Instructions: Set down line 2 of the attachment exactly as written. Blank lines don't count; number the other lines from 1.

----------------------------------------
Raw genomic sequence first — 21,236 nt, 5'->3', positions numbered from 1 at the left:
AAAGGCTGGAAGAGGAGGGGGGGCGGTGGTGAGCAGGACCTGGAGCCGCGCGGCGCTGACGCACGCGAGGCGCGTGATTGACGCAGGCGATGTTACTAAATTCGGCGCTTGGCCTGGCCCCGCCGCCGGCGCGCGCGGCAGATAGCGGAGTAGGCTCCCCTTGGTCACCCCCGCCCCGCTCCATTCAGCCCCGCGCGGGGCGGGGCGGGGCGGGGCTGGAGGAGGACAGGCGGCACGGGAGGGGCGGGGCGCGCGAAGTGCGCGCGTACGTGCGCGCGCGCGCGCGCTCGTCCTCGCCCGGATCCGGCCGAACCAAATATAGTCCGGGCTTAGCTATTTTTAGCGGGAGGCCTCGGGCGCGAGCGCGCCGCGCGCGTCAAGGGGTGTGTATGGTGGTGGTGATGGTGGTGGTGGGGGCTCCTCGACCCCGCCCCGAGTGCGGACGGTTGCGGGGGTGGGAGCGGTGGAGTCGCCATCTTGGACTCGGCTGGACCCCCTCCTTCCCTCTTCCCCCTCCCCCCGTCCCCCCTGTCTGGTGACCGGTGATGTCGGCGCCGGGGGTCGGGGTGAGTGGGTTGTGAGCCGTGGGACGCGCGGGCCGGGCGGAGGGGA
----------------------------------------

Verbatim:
AAAGGCTGGAAGAGGAGGGGGGGCGGTGGTGAGCAGGACCTGGAGCCGCGCGGCGCTGACGCACGCGAGGCGCGTGATTGACGCAGGCGATGTTACTAAATTCGGCGCTTGGCCTGGCCCCGCCGCCGGCGCGCGCGGCAGATAGCGGAGTAGGCTCCCCTTGGTCACCCCCGCCCCGCTCCATTCAGCCCCGCGCGGGGCGGGGCGGGGCGGGGCTGGAGGAGGACAGGCGGCACGGGAGGGGCGGGGCGCGCGAAGTGCGCGCGTACGTGCGCGCGCGCGCGCGCTCGTCCTCGCCCGGATCCGGCCGAACCAAATATAGTCCGGGCTTAGCTATTTTTAGCGGGAGGCCTCGGGCGCGAGCGCGCCGCGCGCGTCAAGGGGTGTGTATGGTGGTGGTGATGGTGGTGGTGGGGGCTCCTCGACCCCGCCCCGAGTGCGGACGGTTGCGGGGGTGGGAGCGGTGGAGTCGCCATCTTGGACTCGGCTGGACCCCCTCCTTCCCTCTTCCCCCTCCCCCCGTCCCCCCTGTCTGGTGACCGGTGATGTCGGCGCCGGGGGTCGGGGTGAGTGGGTTGTGAGCCGTGGGACGCGCGGGCCGGGCGGAGGGGA